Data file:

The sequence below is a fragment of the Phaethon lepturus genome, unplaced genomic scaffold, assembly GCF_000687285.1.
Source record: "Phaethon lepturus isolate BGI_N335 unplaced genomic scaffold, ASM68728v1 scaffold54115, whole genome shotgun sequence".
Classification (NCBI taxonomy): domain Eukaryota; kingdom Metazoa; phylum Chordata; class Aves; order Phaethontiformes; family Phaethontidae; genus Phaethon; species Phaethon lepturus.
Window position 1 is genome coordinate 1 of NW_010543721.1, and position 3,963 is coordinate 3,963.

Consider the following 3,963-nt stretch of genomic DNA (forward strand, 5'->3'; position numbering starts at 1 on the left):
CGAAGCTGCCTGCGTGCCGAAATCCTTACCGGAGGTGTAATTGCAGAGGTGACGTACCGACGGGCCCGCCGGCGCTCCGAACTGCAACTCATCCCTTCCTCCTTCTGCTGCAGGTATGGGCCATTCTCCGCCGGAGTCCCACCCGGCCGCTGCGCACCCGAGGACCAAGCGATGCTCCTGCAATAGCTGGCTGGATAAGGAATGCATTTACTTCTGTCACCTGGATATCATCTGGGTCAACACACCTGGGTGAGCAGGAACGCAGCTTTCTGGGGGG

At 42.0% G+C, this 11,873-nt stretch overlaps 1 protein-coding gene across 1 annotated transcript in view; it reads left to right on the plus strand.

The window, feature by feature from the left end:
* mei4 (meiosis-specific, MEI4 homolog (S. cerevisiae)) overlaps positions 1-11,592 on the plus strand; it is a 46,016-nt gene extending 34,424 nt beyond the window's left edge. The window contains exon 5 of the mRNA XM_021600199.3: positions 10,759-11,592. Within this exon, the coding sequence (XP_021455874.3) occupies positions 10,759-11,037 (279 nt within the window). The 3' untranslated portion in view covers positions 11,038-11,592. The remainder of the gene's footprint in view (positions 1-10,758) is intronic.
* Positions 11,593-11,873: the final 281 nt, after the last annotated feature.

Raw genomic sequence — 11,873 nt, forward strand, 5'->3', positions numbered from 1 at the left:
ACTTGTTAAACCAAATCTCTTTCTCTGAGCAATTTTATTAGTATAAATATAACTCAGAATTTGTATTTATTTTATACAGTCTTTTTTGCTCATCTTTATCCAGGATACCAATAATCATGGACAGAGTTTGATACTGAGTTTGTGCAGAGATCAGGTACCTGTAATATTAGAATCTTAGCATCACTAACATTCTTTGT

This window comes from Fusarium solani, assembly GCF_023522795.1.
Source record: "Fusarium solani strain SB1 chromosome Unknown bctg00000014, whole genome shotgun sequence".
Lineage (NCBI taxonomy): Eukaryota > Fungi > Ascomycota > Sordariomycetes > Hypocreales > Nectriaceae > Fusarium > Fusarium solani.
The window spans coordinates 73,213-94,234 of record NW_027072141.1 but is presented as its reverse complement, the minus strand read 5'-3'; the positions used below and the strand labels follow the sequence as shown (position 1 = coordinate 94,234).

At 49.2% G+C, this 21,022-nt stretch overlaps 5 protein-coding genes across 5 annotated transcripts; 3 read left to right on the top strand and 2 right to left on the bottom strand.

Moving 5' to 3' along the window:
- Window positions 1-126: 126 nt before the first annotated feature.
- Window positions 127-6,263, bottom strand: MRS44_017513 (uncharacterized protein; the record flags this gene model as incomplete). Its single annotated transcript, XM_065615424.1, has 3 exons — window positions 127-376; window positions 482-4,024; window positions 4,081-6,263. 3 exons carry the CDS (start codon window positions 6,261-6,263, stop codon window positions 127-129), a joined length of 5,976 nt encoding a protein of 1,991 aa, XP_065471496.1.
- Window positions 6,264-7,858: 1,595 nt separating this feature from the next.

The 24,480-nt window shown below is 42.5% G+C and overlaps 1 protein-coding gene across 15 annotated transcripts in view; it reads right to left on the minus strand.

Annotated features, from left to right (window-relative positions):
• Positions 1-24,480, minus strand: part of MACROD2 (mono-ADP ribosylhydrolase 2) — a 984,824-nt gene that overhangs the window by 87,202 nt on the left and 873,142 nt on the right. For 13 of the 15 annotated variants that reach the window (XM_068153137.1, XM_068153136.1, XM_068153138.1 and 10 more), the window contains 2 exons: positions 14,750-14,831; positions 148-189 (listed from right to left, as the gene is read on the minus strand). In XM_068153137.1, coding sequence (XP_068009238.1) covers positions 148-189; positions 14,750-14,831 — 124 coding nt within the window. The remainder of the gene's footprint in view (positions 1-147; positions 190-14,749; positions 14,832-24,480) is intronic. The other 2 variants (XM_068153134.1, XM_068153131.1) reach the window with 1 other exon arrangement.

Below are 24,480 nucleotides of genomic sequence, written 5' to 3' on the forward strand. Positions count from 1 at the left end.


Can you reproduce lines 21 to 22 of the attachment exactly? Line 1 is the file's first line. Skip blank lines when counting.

- Window positions 6,264-7,858: 1,595 nt separating this feature from the next.

The 24,480-nt window shown below is 42.5% G+C and overlaps 1 protein-coding gene across 15 annotated transcripts in view; it reads right to left on the minus strand.